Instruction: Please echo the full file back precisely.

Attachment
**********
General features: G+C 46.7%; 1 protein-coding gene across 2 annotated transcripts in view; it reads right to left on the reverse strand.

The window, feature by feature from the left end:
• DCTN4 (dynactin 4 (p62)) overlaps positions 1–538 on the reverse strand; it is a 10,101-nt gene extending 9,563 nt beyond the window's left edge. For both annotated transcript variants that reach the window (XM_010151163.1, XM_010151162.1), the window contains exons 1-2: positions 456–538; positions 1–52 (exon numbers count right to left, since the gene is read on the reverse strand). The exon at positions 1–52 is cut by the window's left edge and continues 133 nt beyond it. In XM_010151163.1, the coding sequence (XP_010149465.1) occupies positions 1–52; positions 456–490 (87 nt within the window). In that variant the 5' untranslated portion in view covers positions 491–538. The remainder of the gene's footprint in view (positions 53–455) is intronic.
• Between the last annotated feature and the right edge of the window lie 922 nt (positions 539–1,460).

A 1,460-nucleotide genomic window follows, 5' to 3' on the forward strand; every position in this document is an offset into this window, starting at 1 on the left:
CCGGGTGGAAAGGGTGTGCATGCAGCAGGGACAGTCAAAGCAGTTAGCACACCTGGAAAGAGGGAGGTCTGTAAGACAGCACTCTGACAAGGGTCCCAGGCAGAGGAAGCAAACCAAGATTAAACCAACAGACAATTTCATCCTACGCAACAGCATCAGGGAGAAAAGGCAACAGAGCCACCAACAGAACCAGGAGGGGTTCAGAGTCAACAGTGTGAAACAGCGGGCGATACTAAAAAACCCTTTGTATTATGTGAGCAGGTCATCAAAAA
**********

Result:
General features: G+C 46.7%; 1 protein-coding gene across 2 annotated transcripts in view; it reads right to left on the reverse strand.

The window, feature by feature from the left end:
• DCTN4 (dynactin 4 (p62)) overlaps positions 1–538 on the reverse strand; it is a 10,101-nt gene extending 9,563 nt beyond the window's left edge. For both annotated transcript variants that reach the window (XM_010151163.1, XM_010151162.1), the window contains exons 1-2: positions 456–538; positions 1–52 (exon numbers count right to left, since the gene is read on the reverse strand). The exon at positions 1–52 is cut by the window's left edge and continues 133 nt beyond it. In XM_010151163.1, the coding sequence (XP_010149465.1) occupies positions 1–52; positions 456–490 (87 nt within the window). In that variant the 5' untranslated portion in view covers positions 491–538. The remainder of the gene's footprint in view (positions 53–455) is intronic.
• Between the last annotated feature and the right edge of the window lie 922 nt (positions 539–1,460).

A 1,460-nucleotide genomic window follows, 5' to 3' on the forward strand; every position in this document is an offset into this window, starting at 1 on the left:
CCGGGTGGAAAGGGTGTGCATGCAGCAGGGACAGTCAAAGCAGTTAGCACACCTGGAAAGAGGGAGGTCTGTAAGACAGCACTCTGACAAGGGTCCCAGGCAGAGGAAGCAAACCAAGATTAAACCAACAGACAATTTCATCCTACGCAACAGCATCAGGGAGAAAAGGCAACAGAGCCACCAACAGAACCAGGAGGGGTTCAGAGTCAACAGTGTGAAACAGCGGGCGATACTAAAAAACCCTTTGTATTATGTGAGCAGGTCATCAAAAA